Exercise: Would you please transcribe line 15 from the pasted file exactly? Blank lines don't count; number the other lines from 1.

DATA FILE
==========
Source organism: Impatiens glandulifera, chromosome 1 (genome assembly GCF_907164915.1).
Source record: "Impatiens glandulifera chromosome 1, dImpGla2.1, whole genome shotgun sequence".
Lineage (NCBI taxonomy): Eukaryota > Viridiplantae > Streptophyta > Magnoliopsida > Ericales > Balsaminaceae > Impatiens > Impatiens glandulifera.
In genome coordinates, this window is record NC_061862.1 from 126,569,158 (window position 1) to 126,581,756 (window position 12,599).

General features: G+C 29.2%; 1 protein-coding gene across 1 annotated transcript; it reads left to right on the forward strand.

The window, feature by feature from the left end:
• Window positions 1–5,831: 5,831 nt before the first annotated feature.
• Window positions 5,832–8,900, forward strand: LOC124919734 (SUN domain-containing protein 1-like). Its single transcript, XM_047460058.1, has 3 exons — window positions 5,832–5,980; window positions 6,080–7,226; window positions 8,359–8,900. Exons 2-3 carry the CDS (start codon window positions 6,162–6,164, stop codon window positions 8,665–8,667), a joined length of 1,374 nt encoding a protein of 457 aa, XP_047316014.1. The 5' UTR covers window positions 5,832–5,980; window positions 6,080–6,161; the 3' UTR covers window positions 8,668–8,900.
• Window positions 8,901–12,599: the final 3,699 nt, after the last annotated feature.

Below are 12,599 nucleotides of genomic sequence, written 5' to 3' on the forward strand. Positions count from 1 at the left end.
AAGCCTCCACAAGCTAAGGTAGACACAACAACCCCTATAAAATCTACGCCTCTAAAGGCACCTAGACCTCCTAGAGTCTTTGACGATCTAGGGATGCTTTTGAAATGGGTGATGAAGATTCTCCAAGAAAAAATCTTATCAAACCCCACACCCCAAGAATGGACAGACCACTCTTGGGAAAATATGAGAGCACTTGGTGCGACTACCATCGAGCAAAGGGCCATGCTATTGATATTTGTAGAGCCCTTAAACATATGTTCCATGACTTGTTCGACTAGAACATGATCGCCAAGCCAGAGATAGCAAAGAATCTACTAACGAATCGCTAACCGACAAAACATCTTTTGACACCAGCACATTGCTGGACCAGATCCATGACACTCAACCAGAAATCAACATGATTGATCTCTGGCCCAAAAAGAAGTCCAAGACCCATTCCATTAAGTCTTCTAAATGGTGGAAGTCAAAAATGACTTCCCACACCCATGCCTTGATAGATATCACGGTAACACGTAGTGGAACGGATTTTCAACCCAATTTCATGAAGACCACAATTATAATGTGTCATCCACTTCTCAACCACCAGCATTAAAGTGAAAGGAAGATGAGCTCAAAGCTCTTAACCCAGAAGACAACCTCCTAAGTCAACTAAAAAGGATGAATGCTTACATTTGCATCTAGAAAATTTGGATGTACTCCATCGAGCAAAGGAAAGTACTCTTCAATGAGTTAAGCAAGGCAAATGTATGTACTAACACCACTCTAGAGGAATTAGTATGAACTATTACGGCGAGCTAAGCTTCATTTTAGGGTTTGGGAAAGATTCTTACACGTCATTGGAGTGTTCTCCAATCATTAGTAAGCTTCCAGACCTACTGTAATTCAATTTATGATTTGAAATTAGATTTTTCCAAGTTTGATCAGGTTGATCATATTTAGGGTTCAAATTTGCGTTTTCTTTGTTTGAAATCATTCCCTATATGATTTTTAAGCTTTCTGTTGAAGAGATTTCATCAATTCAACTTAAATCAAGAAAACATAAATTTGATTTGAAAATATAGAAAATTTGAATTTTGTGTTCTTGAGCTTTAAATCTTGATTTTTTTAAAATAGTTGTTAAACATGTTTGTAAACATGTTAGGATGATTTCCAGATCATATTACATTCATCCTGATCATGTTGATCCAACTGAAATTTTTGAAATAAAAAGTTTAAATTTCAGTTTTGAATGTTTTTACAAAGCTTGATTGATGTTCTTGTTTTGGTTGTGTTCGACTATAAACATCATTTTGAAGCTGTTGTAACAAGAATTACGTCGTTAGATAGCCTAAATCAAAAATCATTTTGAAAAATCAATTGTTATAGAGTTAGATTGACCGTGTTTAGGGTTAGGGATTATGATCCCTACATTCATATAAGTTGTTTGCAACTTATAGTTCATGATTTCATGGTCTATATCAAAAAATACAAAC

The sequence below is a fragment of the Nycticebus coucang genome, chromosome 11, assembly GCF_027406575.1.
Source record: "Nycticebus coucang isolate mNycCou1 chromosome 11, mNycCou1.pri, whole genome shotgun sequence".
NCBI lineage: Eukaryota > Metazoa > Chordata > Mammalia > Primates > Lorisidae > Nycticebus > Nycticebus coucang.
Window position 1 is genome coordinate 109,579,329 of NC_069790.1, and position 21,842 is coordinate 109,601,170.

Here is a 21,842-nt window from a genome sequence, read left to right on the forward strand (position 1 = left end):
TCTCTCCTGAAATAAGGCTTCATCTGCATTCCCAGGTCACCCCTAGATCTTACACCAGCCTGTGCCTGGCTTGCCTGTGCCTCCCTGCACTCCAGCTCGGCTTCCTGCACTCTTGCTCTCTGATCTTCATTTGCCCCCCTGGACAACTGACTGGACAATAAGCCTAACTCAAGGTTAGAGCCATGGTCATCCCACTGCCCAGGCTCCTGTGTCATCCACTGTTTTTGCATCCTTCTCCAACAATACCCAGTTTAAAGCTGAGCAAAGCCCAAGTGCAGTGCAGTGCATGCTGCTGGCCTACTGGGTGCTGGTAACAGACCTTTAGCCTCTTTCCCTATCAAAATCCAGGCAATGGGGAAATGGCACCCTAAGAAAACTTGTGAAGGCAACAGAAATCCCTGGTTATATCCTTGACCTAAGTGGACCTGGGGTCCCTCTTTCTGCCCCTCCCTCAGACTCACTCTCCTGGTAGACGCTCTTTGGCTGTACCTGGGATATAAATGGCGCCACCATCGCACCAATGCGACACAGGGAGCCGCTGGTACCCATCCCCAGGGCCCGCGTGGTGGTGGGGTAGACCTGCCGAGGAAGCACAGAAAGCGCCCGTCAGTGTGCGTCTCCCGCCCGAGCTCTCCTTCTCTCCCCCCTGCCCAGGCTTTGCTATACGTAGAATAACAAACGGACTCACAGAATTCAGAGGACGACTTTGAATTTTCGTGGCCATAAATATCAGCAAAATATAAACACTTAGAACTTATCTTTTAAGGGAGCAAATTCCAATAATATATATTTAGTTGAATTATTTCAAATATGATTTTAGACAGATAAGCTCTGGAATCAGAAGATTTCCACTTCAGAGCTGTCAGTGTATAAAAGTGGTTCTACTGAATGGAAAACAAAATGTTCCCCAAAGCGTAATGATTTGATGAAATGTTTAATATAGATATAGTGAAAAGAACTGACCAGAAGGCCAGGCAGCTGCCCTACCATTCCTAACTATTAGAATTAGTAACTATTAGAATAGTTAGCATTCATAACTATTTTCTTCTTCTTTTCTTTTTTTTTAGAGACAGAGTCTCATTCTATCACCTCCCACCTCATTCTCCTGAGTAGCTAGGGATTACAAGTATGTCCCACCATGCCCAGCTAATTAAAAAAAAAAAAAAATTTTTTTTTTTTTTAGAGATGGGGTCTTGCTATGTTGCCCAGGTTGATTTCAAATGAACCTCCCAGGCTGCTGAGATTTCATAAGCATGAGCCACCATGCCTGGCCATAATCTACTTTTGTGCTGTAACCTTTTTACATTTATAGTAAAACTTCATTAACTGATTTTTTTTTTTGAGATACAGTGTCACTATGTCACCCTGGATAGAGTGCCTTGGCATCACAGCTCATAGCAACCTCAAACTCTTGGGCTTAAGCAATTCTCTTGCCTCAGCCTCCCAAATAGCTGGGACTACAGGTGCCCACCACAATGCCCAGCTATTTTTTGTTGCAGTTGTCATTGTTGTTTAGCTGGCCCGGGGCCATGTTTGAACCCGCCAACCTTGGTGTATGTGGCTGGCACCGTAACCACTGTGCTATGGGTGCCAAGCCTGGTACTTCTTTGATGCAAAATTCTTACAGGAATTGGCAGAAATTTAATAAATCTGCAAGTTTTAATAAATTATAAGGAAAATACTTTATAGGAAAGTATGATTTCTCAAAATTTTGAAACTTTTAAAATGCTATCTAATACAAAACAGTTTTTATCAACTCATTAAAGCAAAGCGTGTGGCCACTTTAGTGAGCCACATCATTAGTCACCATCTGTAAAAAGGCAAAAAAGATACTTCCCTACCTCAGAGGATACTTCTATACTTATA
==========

Window position 1 is genome coordinate 109,579,329 of NC_069790.1, and position 21,842 is coordinate 109,601,170.